The production of new clothing and fashion manufacturing accounts for 10% of all global carbon emissions, which is more than all flights and maritime shipping combined. The industry contributes a huge amount towards global warming and climate change which is slowly destroying our planet. For a lot of fashion addicts, this can be tough to hear because it is not only an interest and a hobby, but also a method of expression and creativity. Fashion is deeply ingrained within our society. Trying the latest trend and dressing up is important to people's identities; it can make you feel confident and empowered. The good news is that we don't need to boycott the whole industry, we simply need to make better choices and change our approach.
Shopping for used and up-cycled clothing
With the rise of eBay, Depop, and Vinted, it has never been easier to shop second hand. There are so many unique gems to be found, which has been made more accessible through re-sellers and small businesses sourcing the coolest items from all over the world. I can almost guarantee that you'll find something similar to what you're looking for on these sites, or something else that is completely unique and that sparks your interest. Reworked vintage clothing is even more exciting because it incorporates parts of used garments to be used in new and exciting ways, but keeping some original features intact. It often involves cutting off damaged parts that would have just been discarded in the trash if it wasn't for a creative intervention, extending the life and history of the garment.
Using tote bags as reusable bags
When it comes to shopping, whether it be for groceries, books or clothing, you should opt for a high quality tote bag which allows you to avoid using plastic bags. A lot of retailers have updated their practices and now provide customers with bags made from recycled materials, paper, or that are biodegradable. However, if you are able to avoid using them, it puts less waste into the world and reduces your carbon footprint. Imagine how many bags you used last month, all of which could have been replaced by one simple handy bag. Keep your tote in your handbag or car, so that you can use it for last minute shop trips. We offer a range of reworked tote bags with an added inner pocket so that they can also be used as a handbag, and to provide you with easier access to your valuables which often get lost at the bottom of the bag.
Repairing and saving your own clothing
Re-wearing your own clothes is one of the easiest ways to be more sustainable. We often throw away garments when damage occurs such as stains, holes and fading. It's especially heartbreaking when this happens to one of your most beloved items. However, a lot of clothes can be saved through simple repairs. For example, if there is a hole near a hem you will be able to easily sew it up, and because it's located near a seam it will be barely noticeable and look good as new. There are also so many stain removers on the market that work like magic and remove the toughest stains, for example Vanish Gold Power Gel. There are many articles online that advise how to treat specific stains so it's worth giving these a go before throwing it away. Another easy way to save your clothes is by cropping - if the stain or hole is at the bottom of your t-shirt, sleeve, or trousers, simply cut it off! Turn your t-shirt into a crop top, or your trousers into a brand new pair of shorts. For more info on how to save your clothes - check out our article.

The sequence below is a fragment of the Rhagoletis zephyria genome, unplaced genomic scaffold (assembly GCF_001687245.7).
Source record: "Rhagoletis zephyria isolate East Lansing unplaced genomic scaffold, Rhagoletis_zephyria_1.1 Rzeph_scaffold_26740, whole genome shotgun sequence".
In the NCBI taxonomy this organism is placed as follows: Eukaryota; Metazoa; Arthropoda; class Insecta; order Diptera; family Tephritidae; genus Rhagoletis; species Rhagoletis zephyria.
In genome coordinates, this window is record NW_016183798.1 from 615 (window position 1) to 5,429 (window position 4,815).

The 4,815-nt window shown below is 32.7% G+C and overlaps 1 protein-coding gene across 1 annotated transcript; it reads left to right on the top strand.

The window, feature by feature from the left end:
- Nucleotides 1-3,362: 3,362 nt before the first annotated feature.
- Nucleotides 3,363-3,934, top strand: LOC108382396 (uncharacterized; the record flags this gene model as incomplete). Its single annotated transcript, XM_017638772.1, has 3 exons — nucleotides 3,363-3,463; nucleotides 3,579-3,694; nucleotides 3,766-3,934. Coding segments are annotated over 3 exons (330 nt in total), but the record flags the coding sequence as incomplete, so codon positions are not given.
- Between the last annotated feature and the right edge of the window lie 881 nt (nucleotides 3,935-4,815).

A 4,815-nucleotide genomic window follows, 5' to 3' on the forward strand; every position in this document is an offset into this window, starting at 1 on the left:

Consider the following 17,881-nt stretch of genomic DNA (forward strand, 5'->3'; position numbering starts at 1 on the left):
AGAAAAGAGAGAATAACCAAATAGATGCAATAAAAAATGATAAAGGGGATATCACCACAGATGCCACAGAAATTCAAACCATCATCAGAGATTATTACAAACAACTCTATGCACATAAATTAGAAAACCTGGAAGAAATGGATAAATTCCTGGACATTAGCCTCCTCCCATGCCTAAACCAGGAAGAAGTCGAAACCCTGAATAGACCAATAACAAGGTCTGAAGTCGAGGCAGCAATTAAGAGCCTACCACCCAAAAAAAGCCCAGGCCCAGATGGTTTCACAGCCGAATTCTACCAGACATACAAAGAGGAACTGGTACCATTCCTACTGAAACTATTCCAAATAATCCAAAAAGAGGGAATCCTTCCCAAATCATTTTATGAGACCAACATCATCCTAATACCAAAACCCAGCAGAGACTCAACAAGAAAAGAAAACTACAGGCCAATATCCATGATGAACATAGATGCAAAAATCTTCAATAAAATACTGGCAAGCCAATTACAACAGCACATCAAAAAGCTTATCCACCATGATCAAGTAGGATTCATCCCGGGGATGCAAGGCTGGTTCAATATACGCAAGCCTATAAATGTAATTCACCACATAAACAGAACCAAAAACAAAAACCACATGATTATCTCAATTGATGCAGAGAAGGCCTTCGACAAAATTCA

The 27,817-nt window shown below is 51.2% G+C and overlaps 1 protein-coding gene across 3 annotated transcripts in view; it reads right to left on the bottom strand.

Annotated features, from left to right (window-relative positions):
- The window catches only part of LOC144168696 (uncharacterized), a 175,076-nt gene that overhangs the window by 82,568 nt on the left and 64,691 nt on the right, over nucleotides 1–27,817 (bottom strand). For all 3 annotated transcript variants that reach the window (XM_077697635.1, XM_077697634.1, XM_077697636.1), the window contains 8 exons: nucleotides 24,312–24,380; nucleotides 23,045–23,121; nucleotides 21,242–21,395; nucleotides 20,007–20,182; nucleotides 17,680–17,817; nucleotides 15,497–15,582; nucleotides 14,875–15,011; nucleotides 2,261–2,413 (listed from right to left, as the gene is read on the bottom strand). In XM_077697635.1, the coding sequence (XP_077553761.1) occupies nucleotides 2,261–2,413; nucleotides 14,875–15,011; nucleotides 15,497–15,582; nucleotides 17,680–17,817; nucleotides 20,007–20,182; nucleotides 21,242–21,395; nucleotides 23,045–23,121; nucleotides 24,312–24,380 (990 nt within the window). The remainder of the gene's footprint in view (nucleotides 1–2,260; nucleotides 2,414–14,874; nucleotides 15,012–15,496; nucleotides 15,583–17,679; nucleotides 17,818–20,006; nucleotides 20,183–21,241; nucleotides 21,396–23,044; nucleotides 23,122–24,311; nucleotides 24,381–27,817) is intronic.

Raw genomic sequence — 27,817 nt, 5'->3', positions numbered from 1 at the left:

Buying staple high quality pieces
Fast fashion is not only devastating to the planet, but also the majority of items are made from fabric that is poor quality and they are rushed through the production line to maximise output, which ultimately leads to a badly made garment. These items won't last very long and will quickly be thrown away. On the other hand, it can be difficult to find high quality pieces that don't break the bank, particularly in comparison to clothing made by fast fashion brands, which is why it's so difficult to avoid temptation and buy from them. However, it's important to have hindsight in the fact that higher quality pieces will last in your wardrobe for much longer, and in the long run will save you money because you will not need to replace it every few months. Buying higher quality staple pieces is especially important, because these are items that you will rotate on a daily basis and that will be used the most. Higher quality = longer lifespan, and will not only save you money in the long run, but also reduce your consumption and impact on the environment.
Using your friends wardrobe
Some of us aren't lucky enough to have a sister or mother who's a similar size and whose wardrobe we can dip in and out of, but don't forget about utilising your friends' wardrobes. A lot of your friends would be willing to lend you clothes and vice versa, it's exciting to have access to new clothes at no extra cost particularly for an event or special occasion. It's only natural and very human to eventually get bored of certain items and seek out buying more clothes, especially if you love trying new trends. If your friend owns an item that you're looking for, you could ask to borrow it for a day to see how you would be able to style it and whether the trend is even right for you, before buying it new. You could even organise a clothes swap, whereby you all bring clothes that you no longer wear and trade for something new. Again, this is a way of adding clothes to your wardrobe at no extra cost to your wallet or the planet.
For more advice on how to be more sustainable with your wardrobe, check out our other blog posts and follow us on Instagram.